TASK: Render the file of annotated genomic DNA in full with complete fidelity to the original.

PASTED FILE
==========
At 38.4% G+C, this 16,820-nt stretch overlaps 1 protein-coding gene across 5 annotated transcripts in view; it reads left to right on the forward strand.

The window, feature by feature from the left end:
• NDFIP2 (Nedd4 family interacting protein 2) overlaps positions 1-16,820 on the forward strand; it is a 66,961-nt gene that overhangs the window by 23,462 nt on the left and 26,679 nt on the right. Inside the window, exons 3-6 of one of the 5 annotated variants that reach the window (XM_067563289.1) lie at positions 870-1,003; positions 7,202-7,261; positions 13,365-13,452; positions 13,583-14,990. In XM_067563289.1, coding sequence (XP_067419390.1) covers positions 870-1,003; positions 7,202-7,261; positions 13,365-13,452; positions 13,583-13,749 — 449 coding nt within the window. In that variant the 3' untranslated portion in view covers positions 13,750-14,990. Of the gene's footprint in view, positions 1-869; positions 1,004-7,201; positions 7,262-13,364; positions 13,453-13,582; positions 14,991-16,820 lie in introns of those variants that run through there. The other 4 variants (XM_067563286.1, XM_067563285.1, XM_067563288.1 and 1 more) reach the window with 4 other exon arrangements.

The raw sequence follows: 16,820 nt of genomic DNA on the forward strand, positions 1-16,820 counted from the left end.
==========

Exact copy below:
At 38.4% G+C, this 16,820-nt stretch overlaps 1 protein-coding gene across 5 annotated transcripts in view; it reads left to right on the forward strand.

The window, feature by feature from the left end:
• NDFIP2 (Nedd4 family interacting protein 2) overlaps positions 1-16,820 on the forward strand; it is a 66,961-nt gene that overhangs the window by 23,462 nt on the left and 26,679 nt on the right. Inside the window, exons 3-6 of one of the 5 annotated variants that reach the window (XM_067563289.1) lie at positions 870-1,003; positions 7,202-7,261; positions 13,365-13,452; positions 13,583-14,990. In XM_067563289.1, coding sequence (XP_067419390.1) covers positions 870-1,003; positions 7,202-7,261; positions 13,365-13,452; positions 13,583-13,749 — 449 coding nt within the window. In that variant the 3' untranslated portion in view covers positions 13,750-14,990. Of the gene's footprint in view, positions 1-869; positions 1,004-7,201; positions 7,262-13,364; positions 13,453-13,582; positions 14,991-16,820 lie in introns of those variants that run through there. The other 4 variants (XM_067563286.1, XM_067563285.1, XM_067563288.1 and 1 more) reach the window with 4 other exon arrangements.

The raw sequence follows: 16,820 nt of genomic DNA on the forward strand, positions 1-16,820 counted from the left end.